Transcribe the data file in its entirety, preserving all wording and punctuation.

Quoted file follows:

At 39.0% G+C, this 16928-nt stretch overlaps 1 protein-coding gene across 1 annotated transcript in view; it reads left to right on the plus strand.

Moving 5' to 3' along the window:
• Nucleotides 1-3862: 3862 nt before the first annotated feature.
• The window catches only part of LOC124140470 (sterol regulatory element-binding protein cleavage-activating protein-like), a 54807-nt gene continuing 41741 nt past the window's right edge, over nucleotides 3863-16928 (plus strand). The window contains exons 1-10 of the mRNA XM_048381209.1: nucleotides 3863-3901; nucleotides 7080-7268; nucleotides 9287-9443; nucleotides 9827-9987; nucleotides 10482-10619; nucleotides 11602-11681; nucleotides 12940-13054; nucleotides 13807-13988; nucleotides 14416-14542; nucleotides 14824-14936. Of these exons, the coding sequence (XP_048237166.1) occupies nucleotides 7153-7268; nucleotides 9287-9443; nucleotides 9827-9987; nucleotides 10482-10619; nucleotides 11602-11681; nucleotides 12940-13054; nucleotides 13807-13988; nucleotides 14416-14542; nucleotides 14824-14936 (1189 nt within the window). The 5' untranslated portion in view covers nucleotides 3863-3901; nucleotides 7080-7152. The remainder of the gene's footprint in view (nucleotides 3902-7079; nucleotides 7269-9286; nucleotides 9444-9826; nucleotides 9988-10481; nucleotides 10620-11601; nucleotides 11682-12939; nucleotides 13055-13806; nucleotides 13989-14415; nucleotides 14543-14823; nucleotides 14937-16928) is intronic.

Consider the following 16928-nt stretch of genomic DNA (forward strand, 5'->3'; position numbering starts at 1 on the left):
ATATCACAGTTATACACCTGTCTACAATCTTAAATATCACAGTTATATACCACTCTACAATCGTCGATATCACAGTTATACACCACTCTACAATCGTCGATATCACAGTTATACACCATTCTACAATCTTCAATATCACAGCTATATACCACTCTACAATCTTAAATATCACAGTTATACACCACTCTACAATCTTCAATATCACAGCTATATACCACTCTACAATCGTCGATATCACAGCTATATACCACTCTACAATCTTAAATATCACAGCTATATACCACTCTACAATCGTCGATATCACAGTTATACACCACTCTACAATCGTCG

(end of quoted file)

At 39.0% G+C, this 16928-nt stretch overlaps 1 protein-coding gene across 1 annotated transcript in view; it reads left to right on the plus strand.

Moving 5' to 3' along the window:
• Nucleotides 1-3862: 3862 nt before the first annotated feature.
• The window catches only part of LOC124140470 (sterol regulatory element-binding protein cleavage-activating protein-like), a 54807-nt gene continuing 41741 nt past the window's right edge, over nucleotides 3863-16928 (plus strand). The window contains exons 1-10 of the mRNA XM_048381209.1: nucleotides 3863-3901; nucleotides 7080-7268; nucleotides 9287-9443; nucleotides 9827-9987; nucleotides 10482-10619; nucleotides 11602-11681; nucleotides 12940-13054; nucleotides 13807-13988; nucleotides 14416-14542; nucleotides 14824-14936. Of these exons, the coding sequence (XP_048237166.1) occupies nucleotides 7153-7268; nucleotides 9287-9443; nucleotides 9827-9987; nucleotides 10482-10619; nucleotides 11602-11681; nucleotides 12940-13054; nucleotides 13807-13988; nucleotides 14416-14542; nucleotides 14824-14936 (1189 nt within the window). The 5' untranslated portion in view covers nucleotides 3863-3901; nucleotides 7080-7152. The remainder of the gene's footprint in view (nucleotides 3902-7079; nucleotides 7269-9286; nucleotides 9444-9826; nucleotides 9988-10481; nucleotides 10620-11601; nucleotides 11682-12939; nucleotides 13055-13806; nucleotides 13989-14415; nucleotides 14543-14823; nucleotides 14937-16928) is intronic.

Consider the following 16928-nt stretch of genomic DNA (forward strand, 5'->3'; position numbering starts at 1 on the left):
ATATCACAGTTATACACCTGTCTACAATCTTAAATATCACAGTTATATACCACTCTACAATCGTCGATATCACAGTTATACACCACTCTACAATCGTCGATATCACAGTTATACACCATTCTACAATCTTCAATATCACAGCTATATACCACTCTACAATCTTAAATATCACAGTTATACACCACTCTACAATCTTCAATATCACAGCTATATACCACTCTACAATCGTCGATATCACAGCTATATACCACTCTACAATCTTAAATATCACAGCTATATACCACTCTACAATCGTCGATATCACAGTTATACACCACTCTACAATCGTCG